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May 09, 2023

Possible meteorite crashes through roof of New Jersey home, police say

The object, which appears to be metallic, may be connected to the Eta Aquarids meteor shower, authorities say

Odd News Meteors
New Jersey Meteorite Hopewell Hopewell Township NJ Police/Facebook

Authorities in New Jersey believe that an object that crashed through the roof of a Hopewell home may be a meteorite from the Eta Aquarids meteor shower, which is associated with Hailey's Comet.

A metallic-looking rock that pierced the roof of a New Jersey ranch home Monday afternoon may be a meteorite, authorities in Hopewell Township said.

The oblong object, which measures about 4 inches by 6 inches, penetrated the roof and ceiling before denting the home's hardwood floor and coming to a rest, police said on Facebook. The people who were inside the home were not harmed by the impact.

The incident happened around 1:15 p.m. The Mercer County home is about 35 miles northeast of Philadelphia. Hopewell police have contacted several agencies for help identifying the object.

Investigators said the rock may be connected to the ongoing Eta Aquarids meteor shower, which consists of debris left behind by Hailey's Comet. 

The meteor shower, named after the Aquarius constellations, usually peaks in early May and continues through the month. It's known for its long, bright streaks that run close to the horizon. This year's meteor shower has not been ideal for sky watchers because it coincides with the full moon, which creates a strong glare that affects visibility. The Eta Aquarids meteor shower also is generally best viewed in locations south of the equator.

Hailey's Comet, which runs counter to the Earth's rotation, returns about every 75 years. It was last visible in 1986 and is expected to return in 2061. The comet also is associated with the Orionids meteor shower in late October.

Meteorites are bits of space rock, or meteoroids, that survive passage into Earth's atmosphere and strike the ground. Generally, they come from comets and asteroids, although sometimes they originate from bits of the moon and other planets. Most meteoroids incinerate up entering the Earth's atmostphere and never reach the ground. The burning results in bright streaks crossing the nighttime sky.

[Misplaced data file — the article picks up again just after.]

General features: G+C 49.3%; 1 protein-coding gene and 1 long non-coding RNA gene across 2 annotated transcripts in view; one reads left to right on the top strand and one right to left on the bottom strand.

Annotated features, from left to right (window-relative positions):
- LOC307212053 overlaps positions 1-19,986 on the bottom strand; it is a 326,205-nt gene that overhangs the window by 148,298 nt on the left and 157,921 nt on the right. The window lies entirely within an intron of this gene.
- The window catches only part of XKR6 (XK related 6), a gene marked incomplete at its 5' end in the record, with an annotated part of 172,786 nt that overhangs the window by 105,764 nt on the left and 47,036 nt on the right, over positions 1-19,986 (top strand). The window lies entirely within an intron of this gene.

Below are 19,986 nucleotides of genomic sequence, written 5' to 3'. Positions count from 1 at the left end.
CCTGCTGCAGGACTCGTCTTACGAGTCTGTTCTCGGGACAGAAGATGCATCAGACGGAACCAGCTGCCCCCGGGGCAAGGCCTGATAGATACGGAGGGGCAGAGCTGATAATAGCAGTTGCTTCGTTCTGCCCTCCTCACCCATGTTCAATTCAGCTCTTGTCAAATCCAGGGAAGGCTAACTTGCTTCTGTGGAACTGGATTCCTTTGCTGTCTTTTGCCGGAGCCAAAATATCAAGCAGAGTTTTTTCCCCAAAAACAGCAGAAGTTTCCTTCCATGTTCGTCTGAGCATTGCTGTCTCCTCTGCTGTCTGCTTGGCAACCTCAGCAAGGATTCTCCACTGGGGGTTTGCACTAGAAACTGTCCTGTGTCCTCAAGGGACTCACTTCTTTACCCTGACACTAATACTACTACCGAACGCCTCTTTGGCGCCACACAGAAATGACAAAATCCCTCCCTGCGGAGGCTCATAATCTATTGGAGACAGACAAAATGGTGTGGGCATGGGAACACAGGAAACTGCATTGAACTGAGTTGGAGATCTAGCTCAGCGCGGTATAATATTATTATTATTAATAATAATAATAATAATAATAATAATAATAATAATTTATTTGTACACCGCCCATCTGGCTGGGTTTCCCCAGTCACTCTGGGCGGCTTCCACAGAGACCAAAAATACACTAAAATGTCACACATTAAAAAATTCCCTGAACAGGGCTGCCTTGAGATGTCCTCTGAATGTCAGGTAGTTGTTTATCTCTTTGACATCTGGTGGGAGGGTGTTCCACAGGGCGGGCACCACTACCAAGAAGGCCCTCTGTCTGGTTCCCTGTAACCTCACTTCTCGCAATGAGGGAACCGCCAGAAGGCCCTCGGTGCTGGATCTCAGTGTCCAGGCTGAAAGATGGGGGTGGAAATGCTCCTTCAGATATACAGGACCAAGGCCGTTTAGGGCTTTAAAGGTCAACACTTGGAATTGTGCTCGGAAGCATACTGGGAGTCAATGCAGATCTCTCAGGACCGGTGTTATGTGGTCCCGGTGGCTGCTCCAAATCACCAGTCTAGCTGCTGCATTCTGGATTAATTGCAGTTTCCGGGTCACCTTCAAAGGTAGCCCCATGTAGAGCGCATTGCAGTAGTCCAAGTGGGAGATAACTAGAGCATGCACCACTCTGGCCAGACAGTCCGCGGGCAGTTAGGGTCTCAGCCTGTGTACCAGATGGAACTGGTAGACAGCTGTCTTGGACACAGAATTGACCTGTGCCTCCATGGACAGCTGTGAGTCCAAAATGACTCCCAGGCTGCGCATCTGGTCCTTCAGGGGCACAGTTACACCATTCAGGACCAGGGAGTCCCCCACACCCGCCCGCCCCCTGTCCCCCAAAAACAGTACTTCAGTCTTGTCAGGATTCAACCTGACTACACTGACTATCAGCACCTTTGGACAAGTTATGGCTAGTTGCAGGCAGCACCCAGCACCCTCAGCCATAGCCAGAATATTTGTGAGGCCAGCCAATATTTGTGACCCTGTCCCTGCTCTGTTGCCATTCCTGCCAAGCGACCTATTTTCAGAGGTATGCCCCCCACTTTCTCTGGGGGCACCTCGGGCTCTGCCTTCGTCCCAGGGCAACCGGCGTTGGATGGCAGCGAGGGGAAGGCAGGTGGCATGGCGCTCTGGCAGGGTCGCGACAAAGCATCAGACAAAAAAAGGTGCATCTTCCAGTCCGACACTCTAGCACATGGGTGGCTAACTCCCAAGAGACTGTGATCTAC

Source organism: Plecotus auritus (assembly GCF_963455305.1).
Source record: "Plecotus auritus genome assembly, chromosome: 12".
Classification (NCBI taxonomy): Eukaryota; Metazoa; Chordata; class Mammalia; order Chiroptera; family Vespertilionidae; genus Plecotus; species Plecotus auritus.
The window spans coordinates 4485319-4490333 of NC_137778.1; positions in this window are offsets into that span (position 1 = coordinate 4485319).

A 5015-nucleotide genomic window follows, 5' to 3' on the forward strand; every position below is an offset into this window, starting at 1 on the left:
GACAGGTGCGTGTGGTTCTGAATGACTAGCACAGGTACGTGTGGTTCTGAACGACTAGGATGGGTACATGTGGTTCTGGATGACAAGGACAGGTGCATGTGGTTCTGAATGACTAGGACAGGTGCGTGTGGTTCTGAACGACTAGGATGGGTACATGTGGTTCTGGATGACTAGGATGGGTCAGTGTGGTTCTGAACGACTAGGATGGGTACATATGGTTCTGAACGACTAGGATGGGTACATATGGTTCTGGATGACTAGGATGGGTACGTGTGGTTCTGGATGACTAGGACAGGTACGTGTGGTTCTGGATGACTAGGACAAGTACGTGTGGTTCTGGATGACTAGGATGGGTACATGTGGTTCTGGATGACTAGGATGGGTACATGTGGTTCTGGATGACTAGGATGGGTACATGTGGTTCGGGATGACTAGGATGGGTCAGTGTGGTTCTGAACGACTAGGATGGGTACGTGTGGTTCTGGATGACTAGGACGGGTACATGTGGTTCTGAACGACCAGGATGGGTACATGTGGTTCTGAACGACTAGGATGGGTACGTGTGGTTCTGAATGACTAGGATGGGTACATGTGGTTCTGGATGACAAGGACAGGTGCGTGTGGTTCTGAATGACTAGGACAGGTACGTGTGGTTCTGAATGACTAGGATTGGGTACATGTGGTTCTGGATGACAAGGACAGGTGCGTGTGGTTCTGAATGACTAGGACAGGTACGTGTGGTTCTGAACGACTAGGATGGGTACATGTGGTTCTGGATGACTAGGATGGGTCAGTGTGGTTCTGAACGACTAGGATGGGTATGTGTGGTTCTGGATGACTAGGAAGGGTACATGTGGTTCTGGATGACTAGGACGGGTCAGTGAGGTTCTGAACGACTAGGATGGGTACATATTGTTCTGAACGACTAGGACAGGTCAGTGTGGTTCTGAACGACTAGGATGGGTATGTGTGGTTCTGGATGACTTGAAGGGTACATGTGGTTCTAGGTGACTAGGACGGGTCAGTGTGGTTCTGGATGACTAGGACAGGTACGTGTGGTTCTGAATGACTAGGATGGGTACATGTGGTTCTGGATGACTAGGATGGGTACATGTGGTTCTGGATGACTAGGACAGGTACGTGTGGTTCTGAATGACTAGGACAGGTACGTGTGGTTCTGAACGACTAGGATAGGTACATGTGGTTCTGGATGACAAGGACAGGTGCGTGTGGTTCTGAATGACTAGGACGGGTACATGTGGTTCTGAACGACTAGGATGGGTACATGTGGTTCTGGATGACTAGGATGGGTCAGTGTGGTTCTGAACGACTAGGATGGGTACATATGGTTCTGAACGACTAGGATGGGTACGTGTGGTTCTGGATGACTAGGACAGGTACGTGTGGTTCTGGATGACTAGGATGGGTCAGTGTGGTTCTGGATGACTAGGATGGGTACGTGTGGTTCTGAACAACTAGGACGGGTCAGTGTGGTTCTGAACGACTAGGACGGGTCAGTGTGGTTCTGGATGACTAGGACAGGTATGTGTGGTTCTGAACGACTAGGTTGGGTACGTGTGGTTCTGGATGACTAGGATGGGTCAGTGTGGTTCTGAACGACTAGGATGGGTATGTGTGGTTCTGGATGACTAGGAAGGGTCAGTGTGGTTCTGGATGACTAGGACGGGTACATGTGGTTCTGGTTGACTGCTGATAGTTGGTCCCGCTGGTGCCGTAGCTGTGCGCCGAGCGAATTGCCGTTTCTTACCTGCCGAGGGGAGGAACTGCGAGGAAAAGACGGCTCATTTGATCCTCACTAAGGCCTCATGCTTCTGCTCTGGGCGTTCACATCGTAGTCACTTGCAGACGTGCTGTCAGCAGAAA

Those that reach the ground — several hundred to a few thousand per year — usually weigh less than a pound. The vast majority of meteorites that strike Earth's surface are stony materials called chondrites and achondrites, which are composed of silicate minerals. A much smaller group, about 5%, are made of iron-nickel alloys. Some meteorites contain both rock and metals.

Police did not say how much the object recovered from the home in Hopewell Township weighs. 

Meteorite NJ TwoHopewell Township NJ Police/Facebook

A photo of the suspected meteorite that crashed into a home in Hopewell Township, New Jersey on Monday, May 8, 2023.

Most of the time, meteorites are not recovered because they land in the ocean or in remote parts of the Earth that aren't easily accessible.

There have been notable instances of meteorites inflicting damage in populated areas. In Ontario, Canada, a meteorite smashed through the windshield of a family's truck in the community of Grimsby in 2009. The owners of the car initially thought the vehicle had been vandalized, but an expert determined the rocks collected at the scene were were 4.6 billion years old.

Despite that most meteorites are small and relatively light weight, they can travel at speeds up to 200 mph, making them potentially destructive when they land in populated areas.

In October 1992, a fireball flashed above a high school football game in Peekskill, New York. The rock seen overhead — about the size of a bowling ball — slammed through the trunk of a parked Chevy Malibu and dented the ground beneath it. The stone, which weighed about 27 pounds, was found warm and reeking of sulfur. It's now displayed at the American Museum of Natural History in New York City.

In the Russian city of Chelyabinsk in 2013, a meteor the size of a six-story building exploded about 15 miles above the ground and created a huge shockwave. The explosion was found to be about 30 to 40 times stronger than the atomic bomb dropped on Hiroshima in World War II. About 1,200 people were injured by the blast, mostly by glass that had shattered.

Depending on weight and composition of a meteorite, it can be worth hundreds or thousands of dollars.

Hopewell Township police said the investigation of Monday's incident in New Jersey is ongoing.